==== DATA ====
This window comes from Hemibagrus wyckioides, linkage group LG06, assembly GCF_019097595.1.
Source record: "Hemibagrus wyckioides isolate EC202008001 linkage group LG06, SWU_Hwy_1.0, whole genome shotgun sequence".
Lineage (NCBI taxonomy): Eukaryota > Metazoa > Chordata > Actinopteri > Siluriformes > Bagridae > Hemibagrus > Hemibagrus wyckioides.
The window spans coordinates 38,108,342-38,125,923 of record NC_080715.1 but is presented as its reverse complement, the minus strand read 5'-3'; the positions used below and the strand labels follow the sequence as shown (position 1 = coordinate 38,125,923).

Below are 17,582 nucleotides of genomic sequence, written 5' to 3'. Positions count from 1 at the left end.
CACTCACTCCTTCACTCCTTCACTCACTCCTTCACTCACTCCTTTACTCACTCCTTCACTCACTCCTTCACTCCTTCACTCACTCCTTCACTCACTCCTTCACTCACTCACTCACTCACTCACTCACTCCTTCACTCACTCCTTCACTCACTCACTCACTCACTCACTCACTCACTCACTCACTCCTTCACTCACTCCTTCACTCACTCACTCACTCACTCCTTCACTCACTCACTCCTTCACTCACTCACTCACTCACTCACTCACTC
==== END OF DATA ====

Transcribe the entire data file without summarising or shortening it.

This window comes from Hemibagrus wyckioides, linkage group LG06, assembly GCF_019097595.1.
Source record: "Hemibagrus wyckioides isolate EC202008001 linkage group LG06, SWU_Hwy_1.0, whole genome shotgun sequence".
Lineage (NCBI taxonomy): Eukaryota > Metazoa > Chordata > Actinopteri > Siluriformes > Bagridae > Hemibagrus > Hemibagrus wyckioides.
The window spans coordinates 38,108,342-38,125,923 of record NC_080715.1 but is presented as its reverse complement, the minus strand read 5'-3'; the positions used below and the strand labels follow the sequence as shown (position 1 = coordinate 38,125,923).

Below are 17,582 nucleotides of genomic sequence, written 5' to 3'. Positions count from 1 at the left end.
CACTCACTCCTTCACTCCTTCACTCACTCCTTCACTCACTCCTTTACTCACTCCTTCACTCACTCCTTCACTCCTTCACTCACTCCTTCACTCACTCCTTCACTCACTCACTCACTCACTCACTCACTCCTTCACTCACTCCTTCACTCACTCACTCACTCACTCACTCACTCACTCACTCACTCCTTCACTCACTCCTTCACTCACTCACTCACTCACTCCTTCACTCACTCACTCCTTCACTCACTCACTCACTCACTCACTCACTC